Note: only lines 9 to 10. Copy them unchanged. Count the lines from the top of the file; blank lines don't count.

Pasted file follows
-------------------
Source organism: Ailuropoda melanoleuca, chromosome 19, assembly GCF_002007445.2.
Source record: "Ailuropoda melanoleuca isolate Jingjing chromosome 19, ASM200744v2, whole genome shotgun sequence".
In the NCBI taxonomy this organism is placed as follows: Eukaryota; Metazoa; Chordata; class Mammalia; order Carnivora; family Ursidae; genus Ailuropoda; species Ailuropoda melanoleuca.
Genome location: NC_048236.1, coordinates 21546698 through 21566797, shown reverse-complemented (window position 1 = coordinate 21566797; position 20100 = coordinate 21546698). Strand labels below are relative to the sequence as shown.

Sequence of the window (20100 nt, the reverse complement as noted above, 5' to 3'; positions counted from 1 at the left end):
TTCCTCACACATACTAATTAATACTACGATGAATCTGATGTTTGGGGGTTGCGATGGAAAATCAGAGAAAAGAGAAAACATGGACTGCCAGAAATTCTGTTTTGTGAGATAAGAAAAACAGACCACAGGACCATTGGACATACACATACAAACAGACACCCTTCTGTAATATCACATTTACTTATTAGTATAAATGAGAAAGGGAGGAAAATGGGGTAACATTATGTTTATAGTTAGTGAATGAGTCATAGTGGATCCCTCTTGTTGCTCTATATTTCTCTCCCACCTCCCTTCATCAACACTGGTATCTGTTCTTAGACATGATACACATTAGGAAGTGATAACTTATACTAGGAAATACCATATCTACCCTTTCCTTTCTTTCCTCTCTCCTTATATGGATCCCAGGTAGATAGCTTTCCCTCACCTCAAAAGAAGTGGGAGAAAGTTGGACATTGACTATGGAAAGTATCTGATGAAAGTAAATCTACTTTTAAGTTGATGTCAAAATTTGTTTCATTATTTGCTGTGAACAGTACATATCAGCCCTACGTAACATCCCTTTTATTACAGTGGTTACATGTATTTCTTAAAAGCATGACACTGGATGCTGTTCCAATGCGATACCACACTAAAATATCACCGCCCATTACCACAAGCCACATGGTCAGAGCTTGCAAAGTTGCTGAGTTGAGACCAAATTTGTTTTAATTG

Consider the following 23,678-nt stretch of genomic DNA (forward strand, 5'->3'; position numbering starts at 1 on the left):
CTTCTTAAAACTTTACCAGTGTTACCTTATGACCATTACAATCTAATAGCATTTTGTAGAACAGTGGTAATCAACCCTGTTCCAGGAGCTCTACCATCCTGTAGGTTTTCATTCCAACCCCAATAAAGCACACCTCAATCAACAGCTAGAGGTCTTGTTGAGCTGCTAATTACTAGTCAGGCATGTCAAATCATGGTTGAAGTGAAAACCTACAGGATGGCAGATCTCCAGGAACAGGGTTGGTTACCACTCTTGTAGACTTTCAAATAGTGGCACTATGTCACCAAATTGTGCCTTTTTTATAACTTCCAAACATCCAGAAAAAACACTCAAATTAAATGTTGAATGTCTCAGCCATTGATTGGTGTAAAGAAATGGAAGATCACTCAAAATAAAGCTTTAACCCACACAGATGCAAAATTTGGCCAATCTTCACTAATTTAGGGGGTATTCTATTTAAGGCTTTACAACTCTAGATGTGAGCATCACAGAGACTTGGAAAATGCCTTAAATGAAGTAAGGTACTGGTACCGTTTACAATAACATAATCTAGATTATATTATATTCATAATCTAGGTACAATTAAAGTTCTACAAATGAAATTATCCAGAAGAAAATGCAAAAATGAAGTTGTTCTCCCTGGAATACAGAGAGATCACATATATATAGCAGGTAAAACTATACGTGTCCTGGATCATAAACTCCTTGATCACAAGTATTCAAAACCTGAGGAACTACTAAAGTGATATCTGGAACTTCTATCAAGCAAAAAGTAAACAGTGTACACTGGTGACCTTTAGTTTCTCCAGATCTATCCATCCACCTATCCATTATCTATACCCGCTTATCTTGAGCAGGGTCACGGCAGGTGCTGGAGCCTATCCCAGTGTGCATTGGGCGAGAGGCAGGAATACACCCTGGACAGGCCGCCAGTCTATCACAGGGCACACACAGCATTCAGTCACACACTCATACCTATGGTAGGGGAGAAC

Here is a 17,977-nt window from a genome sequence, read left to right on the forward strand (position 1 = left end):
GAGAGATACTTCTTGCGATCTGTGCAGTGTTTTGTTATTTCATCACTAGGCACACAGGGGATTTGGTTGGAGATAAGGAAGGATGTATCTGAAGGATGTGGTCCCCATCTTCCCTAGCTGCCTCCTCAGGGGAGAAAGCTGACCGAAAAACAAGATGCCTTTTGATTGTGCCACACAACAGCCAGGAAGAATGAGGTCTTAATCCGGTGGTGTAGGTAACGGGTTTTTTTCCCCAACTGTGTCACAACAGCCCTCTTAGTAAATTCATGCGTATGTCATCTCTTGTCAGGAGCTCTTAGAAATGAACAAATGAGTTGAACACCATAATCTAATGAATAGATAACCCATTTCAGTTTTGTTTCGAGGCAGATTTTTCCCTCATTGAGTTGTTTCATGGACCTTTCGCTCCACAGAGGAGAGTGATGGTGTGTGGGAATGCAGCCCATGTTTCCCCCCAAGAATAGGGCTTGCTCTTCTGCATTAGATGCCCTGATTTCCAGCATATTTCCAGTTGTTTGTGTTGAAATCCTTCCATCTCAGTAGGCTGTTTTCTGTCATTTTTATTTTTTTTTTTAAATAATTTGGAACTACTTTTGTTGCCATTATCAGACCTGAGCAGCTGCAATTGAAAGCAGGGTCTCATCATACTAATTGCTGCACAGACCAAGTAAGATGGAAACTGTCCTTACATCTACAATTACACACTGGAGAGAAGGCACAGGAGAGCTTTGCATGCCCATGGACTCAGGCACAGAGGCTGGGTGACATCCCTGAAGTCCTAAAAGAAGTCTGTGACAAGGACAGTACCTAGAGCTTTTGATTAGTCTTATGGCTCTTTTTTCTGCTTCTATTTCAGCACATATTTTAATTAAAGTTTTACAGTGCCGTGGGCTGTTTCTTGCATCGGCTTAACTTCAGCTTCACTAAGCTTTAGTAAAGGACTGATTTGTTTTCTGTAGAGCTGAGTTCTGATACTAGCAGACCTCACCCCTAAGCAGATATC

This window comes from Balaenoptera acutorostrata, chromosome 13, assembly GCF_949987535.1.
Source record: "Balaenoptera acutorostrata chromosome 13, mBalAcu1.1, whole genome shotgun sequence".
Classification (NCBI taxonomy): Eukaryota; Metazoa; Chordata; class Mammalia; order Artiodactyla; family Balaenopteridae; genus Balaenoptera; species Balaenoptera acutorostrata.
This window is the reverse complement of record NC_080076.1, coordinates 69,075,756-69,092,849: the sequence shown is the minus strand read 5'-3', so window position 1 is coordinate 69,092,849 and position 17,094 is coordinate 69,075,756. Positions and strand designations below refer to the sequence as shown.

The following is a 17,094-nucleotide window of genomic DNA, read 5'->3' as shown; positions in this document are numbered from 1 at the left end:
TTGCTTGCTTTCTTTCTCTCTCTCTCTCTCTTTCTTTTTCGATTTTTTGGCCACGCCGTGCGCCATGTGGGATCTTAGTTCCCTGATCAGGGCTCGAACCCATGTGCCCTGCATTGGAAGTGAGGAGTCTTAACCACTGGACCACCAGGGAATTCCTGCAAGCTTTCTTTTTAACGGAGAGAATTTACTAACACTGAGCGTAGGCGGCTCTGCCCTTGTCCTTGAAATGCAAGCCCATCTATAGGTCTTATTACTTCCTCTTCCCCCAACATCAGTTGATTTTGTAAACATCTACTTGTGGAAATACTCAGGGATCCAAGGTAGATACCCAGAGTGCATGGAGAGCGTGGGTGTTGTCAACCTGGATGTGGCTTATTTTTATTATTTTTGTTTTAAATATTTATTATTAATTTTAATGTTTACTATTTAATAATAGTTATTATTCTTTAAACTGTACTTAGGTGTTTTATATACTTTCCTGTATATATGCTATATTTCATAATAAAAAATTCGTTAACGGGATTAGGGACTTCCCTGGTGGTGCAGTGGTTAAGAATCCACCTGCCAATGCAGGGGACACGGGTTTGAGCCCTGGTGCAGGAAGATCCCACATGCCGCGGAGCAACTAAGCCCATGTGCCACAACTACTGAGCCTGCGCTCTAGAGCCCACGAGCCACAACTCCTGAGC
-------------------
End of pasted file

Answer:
Here is a 17,977-nt window from a genome sequence, read left to right on the forward strand (position 1 = left end):
GAGAGATACTTCTTGCGATCTGTGCAGTGTTTTGTTATTTCATCACTAGGCACACAGGGGATTTGGTTGGAGATAAGGAAGGATGTATCTGAAGGATGTGGTCCCCATCTTCCCTAGCTGCCTCCTCAGGGGAGAAAGCTGACCGAAAAACAAGATGCCTTTTGATTGTGCCACACAACAGCCAGGAAGAATGAGGTCTTAATCCGGTGGTGTAGGTAACGGGTTTTTTTCCCCAACTGTGTCACAACAGCCCTCTTAGTAAATTCATGCGTATGTCATCTCTTGTCAGGAGCTCTTAGAAATGAACAAATGAGTTGAACACCATAATCTAATGAATAGATAACCCATTTCAGTTTTGTTTCGAGGCAGATTTTTCCCTCATTGAGTTGTTTCATGGACCTTTCGCTCCACAGAGGAGAGTGATGGTGTGTGGGAATGCAGCCCATGTTTCCCCCCAAGAATAGGGCTTGCTCTTCTGCATTAGATGCCCTGATTTCCAGCATATTTCCAGTTGTTTGTGTTGAAATCCTTCCATCTCAGTAGGCTGTTTTCTGTCATTTTTATTTTTTTTTTTAAATAATTTGGAACTACTTTTGTTGCCATTATCAGACCTGAGCAGCTGCAATTGAAAGCAGGGTCTCATCATACTAATTGCTGCACAGACCAAGTAAGATGGAAACTGTCCTTACATCTACAATTACACACTGGAGAGAAGGCACAGGAGAGCTTTGCATGCCCATGGACTCAGGCACAGAGGCTGGGTGACATCCCTGAAGTCCTAAAAGAAGTCTGTGACAAGGACAGTACCTAGAGCTTTTGATTAGTCTTATGGCTCTTTTTTCTGCTTCTATTTCAGCACATATTTTAATTAAAGTTTTACAGTGCCGTGGGCTGTTTCTTGCATCGGCTTAACTTCAGCTTCACTAAGCTTTAGTAAAGGACTGATTTGTTTTCTGTAGAGCTGAGTTCTGATACTAGCAGACCTCACCCCTAAGCAGATATC